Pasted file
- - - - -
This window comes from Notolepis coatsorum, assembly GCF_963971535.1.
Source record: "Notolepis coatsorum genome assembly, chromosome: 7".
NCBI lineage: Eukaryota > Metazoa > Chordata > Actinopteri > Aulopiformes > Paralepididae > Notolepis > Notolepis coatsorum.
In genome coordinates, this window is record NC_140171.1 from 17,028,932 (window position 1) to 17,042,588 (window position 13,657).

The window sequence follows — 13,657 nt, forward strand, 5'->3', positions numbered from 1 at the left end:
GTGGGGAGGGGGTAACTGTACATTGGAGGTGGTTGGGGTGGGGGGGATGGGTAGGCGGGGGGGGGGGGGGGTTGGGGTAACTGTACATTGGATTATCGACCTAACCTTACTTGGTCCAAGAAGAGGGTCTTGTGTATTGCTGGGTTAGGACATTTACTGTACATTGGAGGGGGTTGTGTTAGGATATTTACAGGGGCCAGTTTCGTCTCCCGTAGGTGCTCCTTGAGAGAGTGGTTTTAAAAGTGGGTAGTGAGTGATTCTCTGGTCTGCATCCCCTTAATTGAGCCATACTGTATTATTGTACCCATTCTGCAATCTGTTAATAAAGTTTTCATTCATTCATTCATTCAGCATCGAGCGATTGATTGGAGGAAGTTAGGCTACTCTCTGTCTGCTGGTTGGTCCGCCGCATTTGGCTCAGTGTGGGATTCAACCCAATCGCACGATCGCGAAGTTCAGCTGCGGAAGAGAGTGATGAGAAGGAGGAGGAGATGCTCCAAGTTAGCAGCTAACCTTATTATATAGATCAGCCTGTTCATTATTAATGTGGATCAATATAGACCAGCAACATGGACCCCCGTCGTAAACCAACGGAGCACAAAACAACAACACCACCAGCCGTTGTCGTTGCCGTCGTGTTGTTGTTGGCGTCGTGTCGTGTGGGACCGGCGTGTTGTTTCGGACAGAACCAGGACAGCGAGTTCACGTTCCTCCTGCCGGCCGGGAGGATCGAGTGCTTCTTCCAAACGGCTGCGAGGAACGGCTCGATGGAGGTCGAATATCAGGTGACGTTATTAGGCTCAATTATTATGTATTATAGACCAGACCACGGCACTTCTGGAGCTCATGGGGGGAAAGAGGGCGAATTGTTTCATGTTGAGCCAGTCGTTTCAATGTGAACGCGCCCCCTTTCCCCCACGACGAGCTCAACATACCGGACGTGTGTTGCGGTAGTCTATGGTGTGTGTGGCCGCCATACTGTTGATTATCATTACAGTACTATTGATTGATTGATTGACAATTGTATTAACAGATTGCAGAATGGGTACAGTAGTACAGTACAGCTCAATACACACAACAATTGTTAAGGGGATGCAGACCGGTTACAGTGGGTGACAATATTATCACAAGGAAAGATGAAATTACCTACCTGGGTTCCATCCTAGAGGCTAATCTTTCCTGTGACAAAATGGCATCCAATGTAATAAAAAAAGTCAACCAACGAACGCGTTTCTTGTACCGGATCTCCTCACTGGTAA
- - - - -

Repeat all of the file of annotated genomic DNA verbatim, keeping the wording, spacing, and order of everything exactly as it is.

This window comes from Notolepis coatsorum, assembly GCF_963971535.1.
Source record: "Notolepis coatsorum genome assembly, chromosome: 7".
NCBI lineage: Eukaryota > Metazoa > Chordata > Actinopteri > Aulopiformes > Paralepididae > Notolepis > Notolepis coatsorum.
In genome coordinates, this window is record NC_140171.1 from 17,028,932 (window position 1) to 17,042,588 (window position 13,657).

The window sequence follows — 13,657 nt, forward strand, 5'->3', positions numbered from 1 at the left end:
GTGGGGAGGGGGTAACTGTACATTGGAGGTGGTTGGGGTGGGGGGGATGGGTAGGCGGGGGGGGGGGGGGGTTGGGGTAACTGTACATTGGATTATCGACCTAACCTTACTTGGTCCAAGAAGAGGGTCTTGTGTATTGCTGGGTTAGGACATTTACTGTACATTGGAGGGGGTTGTGTTAGGATATTTACAGGGGCCAGTTTCGTCTCCCGTAGGTGCTCCTTGAGAGAGTGGTTTTAAAAGTGGGTAGTGAGTGATTCTCTGGTCTGCATCCCCTTAATTGAGCCATACTGTATTATTGTACCCATTCTGCAATCTGTTAATAAAGTTTTCATTCATTCATTCATTCAGCATCGAGCGATTGATTGGAGGAAGTTAGGCTACTCTCTGTCTGCTGGTTGGTCCGCCGCATTTGGCTCAGTGTGGGATTCAACCCAATCGCACGATCGCGAAGTTCAGCTGCGGAAGAGAGTGATGAGAAGGAGGAGGAGATGCTCCAAGTTAGCAGCTAACCTTATTATATAGATCAGCCTGTTCATTATTAATGTGGATCAATATAGACCAGCAACATGGACCCCCGTCGTAAACCAACGGAGCACAAAACAACAACACCACCAGCCGTTGTCGTTGCCGTCGTGTTGTTGTTGGCGTCGTGTCGTGTGGGACCGGCGTGTTGTTTCGGACAGAACCAGGACAGCGAGTTCACGTTCCTCCTGCCGGCCGGGAGGATCGAGTGCTTCTTCCAAACGGCTGCGAGGAACGGCTCGATGGAGGTCGAATATCAGGTGACGTTATTAGGCTCAATTATTATGTATTATAGACCAGACCACGGCACTTCTGGAGCTCATGGGGGGAAAGAGGGCGAATTGTTTCATGTTGAGCCAGTCGTTTCAATGTGAACGCGCCCCCTTTCCCCCACGACGAGCTCAACATACCGGACGTGTGTTGCGGTAGTCTATGGTGTGTGTGGCCGCCATACTGTTGATTATCATTACAGTACTATTGATTGATTGATTGACAATTGTATTAACAGATTGCAGAATGGGTACAGTAGTACAGTACAGCTCAATACACACAACAATTGTTAAGGGGATGCAGACCGGTTACAGTGGGTGACAATATTATCACAAGGAAAGATGAAATTACCTACCTGGGTTCCATCCTAGAGGCTAATCTTTCCTGTGACAAAATGGCATCCAATGTAATAAAAAAAGTCAACCAACGAACGCGTTTCTTGTACCGGATCTCCTCACTGGTAA